Article: “Laptop Critics:Where the Web’s Foodies Dish” (Jun.2006)

 

excerpt:
"When Nell Ingerman recently discovered that her favorite neighborhood restaurant — a Mexican place in Manhattan called Baby Bo's Cantina — had boosted prices and swapped enchiladas for wild salmon, she was outraged. She planned to collect complaints and present them to the manager.

But she didn't have to. The restaurant's owner, Bo Quijano, emailed her and promised to bring the old menu back. He'd read a message she'd posted on a popular foodie Internet Web site called Chowhound.com. He even posted an apology, confessing that in a good-faith effort to improve the menu, "I simply got carried away."

To the chagrin of some restaurants and professional food critics, a lot of the most influential — and opinionated — advice on where to eat these days comes from Web sites and blogs…"

source: "Laptop Critics:Where the Web's Foodies Dish" by Steve Stecklow (Wall Street Journal, Jun.17,2006)

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Article: “How to Use Publicity to Offset Bad Restaurant Reviews”

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excerpt:
"Few things can put a restaurant out of business faster than a bad restaurant review. If it happens to you, don’t just complain. Take proactive steps to ensure that the public knows your side of the story.

Here are tips for the hospitality industry on how to offset bad reviews—and make the most of good ones:…"

source: "How to Use Publicity to Offset Bad Restaurant Reviews" by Joan Stewart (PublicityHound.com)

Here are some more links discussing restaurant critics from the perspective of restaurant owners:

"A critic's pen alone does not write off a restaurant" (Boston Business Journal)

"Critiquing Restaurant Critics" (Restaurant Report)

"Critics, restaurateurs discuss fairness of reviews: operators say writers should know food, wine; claim good service can trump culinary mistakes" (Nation's Restaurant News)

Article: “No hard science, but here’s how I review a restaurant” (May 2006)

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excerpt:
"There is no hard science about restaurant criticism because it is, without doubt, subjective. After all, I'm just one mouth, not a sample group.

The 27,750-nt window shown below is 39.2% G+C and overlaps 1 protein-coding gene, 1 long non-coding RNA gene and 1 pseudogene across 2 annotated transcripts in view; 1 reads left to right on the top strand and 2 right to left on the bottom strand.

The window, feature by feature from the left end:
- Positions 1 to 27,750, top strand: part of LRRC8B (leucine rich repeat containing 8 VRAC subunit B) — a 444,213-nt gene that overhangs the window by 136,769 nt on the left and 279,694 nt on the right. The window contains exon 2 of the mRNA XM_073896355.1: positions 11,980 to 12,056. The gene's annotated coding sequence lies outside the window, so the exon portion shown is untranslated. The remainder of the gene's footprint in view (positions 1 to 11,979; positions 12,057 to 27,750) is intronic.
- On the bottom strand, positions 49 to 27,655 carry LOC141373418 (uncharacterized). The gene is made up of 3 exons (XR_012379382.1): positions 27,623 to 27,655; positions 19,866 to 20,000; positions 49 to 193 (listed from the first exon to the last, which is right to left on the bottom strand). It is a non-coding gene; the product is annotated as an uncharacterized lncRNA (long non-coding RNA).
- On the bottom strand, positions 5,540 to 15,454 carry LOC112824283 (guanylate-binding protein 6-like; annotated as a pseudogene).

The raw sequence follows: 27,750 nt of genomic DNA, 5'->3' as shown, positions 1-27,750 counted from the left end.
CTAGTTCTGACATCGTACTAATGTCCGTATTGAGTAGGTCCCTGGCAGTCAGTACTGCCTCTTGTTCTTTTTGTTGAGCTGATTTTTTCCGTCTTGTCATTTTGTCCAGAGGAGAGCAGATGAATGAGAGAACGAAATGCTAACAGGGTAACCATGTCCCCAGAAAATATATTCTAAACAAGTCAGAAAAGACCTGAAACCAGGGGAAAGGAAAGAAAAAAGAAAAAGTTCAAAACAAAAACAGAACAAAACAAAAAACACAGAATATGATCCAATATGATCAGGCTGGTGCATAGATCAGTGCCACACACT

So the criteria I use to evaluate a restaurant aren't exactly quantifiable. My mission isn't to score a restaurant like the College Board scores SATs.

Instead, I try to give a hint about what to expect at a given restaurant, and how high a patron's expectations should reasonably be."

source: "No hard science, but here's how I review a restaurant" by Tucker Shaw (Denver Post, May 31,2006)

This is another article about how a professional restaurant critic goes about reviewing a restaurant. It is a good reminder for restaurant owners. Michael Bauer, critic for SF Chronicle, published a more specific list earlier this month.

Blog: “Questions to ask in evaluating restaurants” (May 2006)

excerpt:
"Reviewing a restaurant is much more than gathering a group of friends, ordering different items on the menu and then telling readers what you liked.

A committed critic has dozens of checkpoints. These help determine the star rating used by The Chronicle. And after the first visit, there are at least two more. Each has to be considered before the final stars are awarded…"

source: "Questions to ask in evaluating restaurants" by Michael Bauer (Between Meals Blog, May 8, 2006) [via Slashfood]

How do restaurant critic's evaluate your restaurant? The long answer is provided by Michael Bauer, critic for the San Francisco Chronicle, on his new blog "Between Meals". The list of questions is worthy of printing out and being used as an operations checklist. Your customers may be using the same questions in evaluating their dining experience, however may not articulate it and just say "poor service".